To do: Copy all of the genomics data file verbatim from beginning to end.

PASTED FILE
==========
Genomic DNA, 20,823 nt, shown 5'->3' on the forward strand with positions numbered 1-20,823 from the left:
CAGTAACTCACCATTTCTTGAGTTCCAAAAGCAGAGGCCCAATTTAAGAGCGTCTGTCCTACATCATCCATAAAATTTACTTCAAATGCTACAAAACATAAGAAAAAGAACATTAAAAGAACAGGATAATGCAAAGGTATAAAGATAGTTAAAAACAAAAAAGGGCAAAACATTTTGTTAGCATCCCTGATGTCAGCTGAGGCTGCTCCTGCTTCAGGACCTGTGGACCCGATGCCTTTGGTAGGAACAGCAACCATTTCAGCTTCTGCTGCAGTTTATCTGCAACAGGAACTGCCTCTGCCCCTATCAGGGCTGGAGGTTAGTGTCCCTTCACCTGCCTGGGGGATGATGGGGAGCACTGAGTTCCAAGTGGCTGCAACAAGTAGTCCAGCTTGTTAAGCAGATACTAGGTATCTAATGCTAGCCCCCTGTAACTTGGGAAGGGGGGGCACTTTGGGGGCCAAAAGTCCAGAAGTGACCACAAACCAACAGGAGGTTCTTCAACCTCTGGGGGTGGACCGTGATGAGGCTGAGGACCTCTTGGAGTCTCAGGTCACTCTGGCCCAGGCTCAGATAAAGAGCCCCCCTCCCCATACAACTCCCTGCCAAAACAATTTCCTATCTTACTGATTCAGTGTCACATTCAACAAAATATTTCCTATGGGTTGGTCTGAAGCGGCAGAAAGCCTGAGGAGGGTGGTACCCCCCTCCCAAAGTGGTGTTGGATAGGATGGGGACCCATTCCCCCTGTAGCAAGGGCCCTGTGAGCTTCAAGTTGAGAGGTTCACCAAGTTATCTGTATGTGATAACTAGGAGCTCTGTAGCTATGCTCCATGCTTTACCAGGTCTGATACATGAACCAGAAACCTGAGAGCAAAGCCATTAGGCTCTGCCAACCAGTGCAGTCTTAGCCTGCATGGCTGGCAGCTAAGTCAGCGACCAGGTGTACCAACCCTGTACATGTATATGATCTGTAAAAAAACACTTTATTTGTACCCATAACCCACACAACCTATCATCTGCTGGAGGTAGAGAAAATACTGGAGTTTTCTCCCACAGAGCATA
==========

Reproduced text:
Genomic DNA, 20,823 nt, shown 5'->3' on the forward strand with positions numbered 1-20,823 from the left:
CAGTAACTCACCATTTCTTGAGTTCCAAAAGCAGAGGCCCAATTTAAGAGCGTCTGTCCTACATCATCCATAAAATTTACTTCAAATGCTACAAAACATAAGAAAAAGAACATTAAAAGAACAGGATAATGCAAAGGTATAAAGATAGTTAAAAACAAAAAAGGGCAAAACATTTTGTTAGCATCCCTGATGTCAGCTGAGGCTGCTCCTGCTTCAGGACCTGTGGACCCGATGCCTTTGGTAGGAACAGCAACCATTTCAGCTTCTGCTGCAGTTTATCTGCAACAGGAACTGCCTCTGCCCCTATCAGGGCTGGAGGTTAGTGTCCCTTCACCTGCCTGGGGGATGATGGGGAGCACTGAGTTCCAAGTGGCTGCAACAAGTAGTCCAGCTTGTTAAGCAGATACTAGGTATCTAATGCTAGCCCCCTGTAACTTGGGAAGGGGGGGCACTTTGGGGGCCAAAAGTCCAGAAGTGACCACAAACCAACAGGAGGTTCTTCAACCTCTGGGGGTGGACCGTGATGAGGCTGAGGACCTCTTGGAGTCTCAGGTCACTCTGGCCCAGGCTCAGATAAAGAGCCCCCCTCCCCATACAACTCCCTGCCAAAACAATTTCCTATCTTACTGATTCAGTGTCACATTCAACAAAATATTTCCTATGGGTTGGTCTGAAGCGGCAGAAAGCCTGAGGAGGGTGGTACCCCCCTCCCAAAGTGGTGTTGGATAGGATGGGGACCCATTCCCCCTGTAGCAAGGGCCCTGTGAGCTTCAAGTTGAGAGGTTCACCAAGTTATCTGTATGTGATAACTAGGAGCTCTGTAGCTATGCTCCATGCTTTACCAGGTCTGATACATGAACCAGAAACCTGAGAGCAAAGCCATTAGGCTCTGCCAACCAGTGCAGTCTTAGCCTGCATGGCTGGCAGCTAAGTCAGCGACCAGGTGTACCAACCCTGTACATGTATATGATCTGTAAAAAAACACTTTATTTGTACCCATAACCCACACAACCTATCATCTGCTGGAGGTAGAGAAAATACTGGAGTTTTCTCCCACAGAGCATA